How well do you “obey your earthly masters in everything”? Do you resist their leadership, question their methods at every turn, or do just enough to get by? Or do you seek to serve and bless them no matter what they are like? Today consider what you should do to serve your employer better. Take steps to be a blessing to them and serve faithfully.



Deliberate…Engage Your Mind by Connecting with Scripture

February 5, 2013

Today’s Reading  Psalm 90  Audience of One

“…with sincerity of heart and reverence for the Lord…working for the Lord, not for human masters… It is the Lord Christ you are serving.” Colossians 3:22-24

We are not just working for our employers (or even for ourselves). We are working for the God who created us with a purpose and called us to make His world better. That’s why we run into trouble when we focus most on what others think (i.e. when we work hard because our boss or potential clients are watching but get sloppy when no one is looking). Here’s the issue: Who you are in public is largely a façade.  Who you are in private, as you stand before God, is the real you.

The purpose of your life is not to please your boss but to please the Lord. He is the audience that matters most. We want Him to look at our work and be pleased with our efforts. Today find 15-20 minutes to get alone with God and meditate on Psalm 90. This psalm is a heartfelt prayer that calls out to God with humility, raw honesty, and trust. Underline the parts that resonate with you most. Use this time to confess where you have fallen short and ask for strength to serve God well. End your time by praying verse 17, asking for God’s blessing on your work.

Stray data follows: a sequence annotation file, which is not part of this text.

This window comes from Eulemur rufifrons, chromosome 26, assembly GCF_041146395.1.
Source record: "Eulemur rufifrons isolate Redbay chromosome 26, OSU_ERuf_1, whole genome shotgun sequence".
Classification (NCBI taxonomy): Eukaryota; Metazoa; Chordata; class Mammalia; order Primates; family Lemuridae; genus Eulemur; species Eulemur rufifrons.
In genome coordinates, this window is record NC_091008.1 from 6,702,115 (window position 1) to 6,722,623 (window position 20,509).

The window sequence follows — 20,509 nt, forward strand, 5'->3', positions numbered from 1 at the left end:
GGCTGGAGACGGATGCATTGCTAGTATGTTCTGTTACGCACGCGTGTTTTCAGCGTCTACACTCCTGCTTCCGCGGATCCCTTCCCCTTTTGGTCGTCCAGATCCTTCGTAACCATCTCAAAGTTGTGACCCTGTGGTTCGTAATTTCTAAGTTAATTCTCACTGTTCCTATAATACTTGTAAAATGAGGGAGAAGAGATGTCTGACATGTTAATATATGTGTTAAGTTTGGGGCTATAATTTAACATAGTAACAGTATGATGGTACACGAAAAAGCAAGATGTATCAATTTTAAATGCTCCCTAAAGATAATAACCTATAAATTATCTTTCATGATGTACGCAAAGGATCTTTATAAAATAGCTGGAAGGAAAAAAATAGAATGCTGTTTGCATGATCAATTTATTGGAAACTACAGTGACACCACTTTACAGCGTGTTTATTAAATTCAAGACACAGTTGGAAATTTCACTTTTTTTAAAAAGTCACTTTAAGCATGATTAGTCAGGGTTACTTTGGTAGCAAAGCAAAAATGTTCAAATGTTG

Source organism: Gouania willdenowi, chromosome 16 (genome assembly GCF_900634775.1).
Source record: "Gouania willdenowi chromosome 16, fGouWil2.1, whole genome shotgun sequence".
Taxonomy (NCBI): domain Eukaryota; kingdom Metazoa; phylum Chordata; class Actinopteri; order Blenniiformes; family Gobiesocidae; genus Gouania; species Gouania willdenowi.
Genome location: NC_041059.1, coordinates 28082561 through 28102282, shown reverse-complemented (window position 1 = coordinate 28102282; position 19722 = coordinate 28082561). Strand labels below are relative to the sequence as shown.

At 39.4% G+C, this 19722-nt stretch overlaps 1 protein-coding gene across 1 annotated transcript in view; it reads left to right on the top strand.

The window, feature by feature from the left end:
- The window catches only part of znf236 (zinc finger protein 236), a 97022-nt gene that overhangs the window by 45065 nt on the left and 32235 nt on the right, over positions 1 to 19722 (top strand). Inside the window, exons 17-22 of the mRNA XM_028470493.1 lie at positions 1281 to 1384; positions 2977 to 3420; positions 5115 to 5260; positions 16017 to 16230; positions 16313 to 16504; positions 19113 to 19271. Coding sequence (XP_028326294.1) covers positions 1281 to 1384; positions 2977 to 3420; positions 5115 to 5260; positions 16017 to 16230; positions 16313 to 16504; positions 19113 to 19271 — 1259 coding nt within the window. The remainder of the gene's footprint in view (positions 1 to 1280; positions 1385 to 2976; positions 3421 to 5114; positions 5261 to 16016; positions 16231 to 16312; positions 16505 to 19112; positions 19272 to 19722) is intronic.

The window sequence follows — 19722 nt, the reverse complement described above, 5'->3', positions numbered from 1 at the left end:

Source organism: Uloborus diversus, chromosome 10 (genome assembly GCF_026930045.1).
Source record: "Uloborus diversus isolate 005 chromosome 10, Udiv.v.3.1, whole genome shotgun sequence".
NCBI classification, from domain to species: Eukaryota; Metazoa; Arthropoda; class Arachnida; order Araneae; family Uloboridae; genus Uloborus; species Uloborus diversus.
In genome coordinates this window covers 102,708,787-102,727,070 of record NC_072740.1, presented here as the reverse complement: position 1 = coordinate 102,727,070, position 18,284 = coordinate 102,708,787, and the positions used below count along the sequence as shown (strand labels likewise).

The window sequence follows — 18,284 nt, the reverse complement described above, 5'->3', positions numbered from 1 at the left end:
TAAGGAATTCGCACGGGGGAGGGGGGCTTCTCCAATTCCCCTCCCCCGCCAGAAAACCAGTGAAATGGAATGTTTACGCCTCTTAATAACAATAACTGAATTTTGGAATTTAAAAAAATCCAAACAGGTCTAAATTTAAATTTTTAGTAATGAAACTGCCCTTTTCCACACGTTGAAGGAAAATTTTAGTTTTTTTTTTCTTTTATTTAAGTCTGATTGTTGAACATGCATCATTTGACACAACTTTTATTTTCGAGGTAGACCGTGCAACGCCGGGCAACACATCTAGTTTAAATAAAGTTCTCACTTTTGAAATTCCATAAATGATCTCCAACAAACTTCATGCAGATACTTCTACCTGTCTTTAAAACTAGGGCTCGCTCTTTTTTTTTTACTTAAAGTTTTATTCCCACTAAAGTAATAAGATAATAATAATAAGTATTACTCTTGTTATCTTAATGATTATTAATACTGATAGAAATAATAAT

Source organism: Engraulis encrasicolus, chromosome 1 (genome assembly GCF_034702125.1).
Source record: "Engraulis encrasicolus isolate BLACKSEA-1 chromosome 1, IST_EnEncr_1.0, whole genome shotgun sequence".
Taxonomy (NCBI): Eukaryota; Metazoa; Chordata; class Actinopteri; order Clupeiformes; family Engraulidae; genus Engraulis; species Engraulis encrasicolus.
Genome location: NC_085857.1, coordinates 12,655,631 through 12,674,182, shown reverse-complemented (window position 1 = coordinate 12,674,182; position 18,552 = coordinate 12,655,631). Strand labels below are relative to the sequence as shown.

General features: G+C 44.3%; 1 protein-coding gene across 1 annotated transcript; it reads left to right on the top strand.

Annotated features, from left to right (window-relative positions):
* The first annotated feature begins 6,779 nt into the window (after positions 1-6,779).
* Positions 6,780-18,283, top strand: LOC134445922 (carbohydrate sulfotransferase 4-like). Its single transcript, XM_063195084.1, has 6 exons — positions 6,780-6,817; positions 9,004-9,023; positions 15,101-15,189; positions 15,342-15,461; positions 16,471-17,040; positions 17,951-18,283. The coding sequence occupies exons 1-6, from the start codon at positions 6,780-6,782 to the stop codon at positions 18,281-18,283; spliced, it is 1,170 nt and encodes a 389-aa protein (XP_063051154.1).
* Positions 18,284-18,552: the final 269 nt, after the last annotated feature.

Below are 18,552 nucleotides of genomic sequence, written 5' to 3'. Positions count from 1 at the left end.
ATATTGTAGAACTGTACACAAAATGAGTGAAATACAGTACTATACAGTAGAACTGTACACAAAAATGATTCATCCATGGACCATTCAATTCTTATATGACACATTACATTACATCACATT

Relate…Involve Others by Acting on what You Are Learning

February 4, 2013

Today’s Reading ​ Genesis 1:1-3 ​​ Order Out of Chaos

What spiritual significance does your work have? Many people see their jobs as a “necessary evil” or “just a paycheck.” God wants us to see them as ways to honor and serve Him (Colossians 3:23). Working just for a paycheck falls dismally short of God’s intention. In the story of creation, we read how God formed and filled an otherwise “formless and empty” chaos. The writer of Genesis describes God’s work with poetic beauty.

God created order out of chaos and He created us in His image to do the same. He put Adam and Eve “in the Garden of Eden to work it and take care of it” (Genesis 2:15). Work was not part of the fall; it was part of creation. God wanted His people to take this beautiful, unformed garden, and make it even better. That’s why we work. We mimic a creative God by creating order out of our chaos.

The key is not just the quality of our work but also our attitude in our work. When we give our creative best with a great attitude, we honor God. When we are lazy and sloppy at work, with an attitude that stinks, we insult God. Today reflect on your work. Who or what are you working for? Does the way you work bring honor or insult to God? How do you bring order to chaos?


Breathe…Bring an Element of This Week’s Lesson into Everyday Life

January 30, 2013

Today’s Reading | Luke 9:1-25 | The Key to Marriage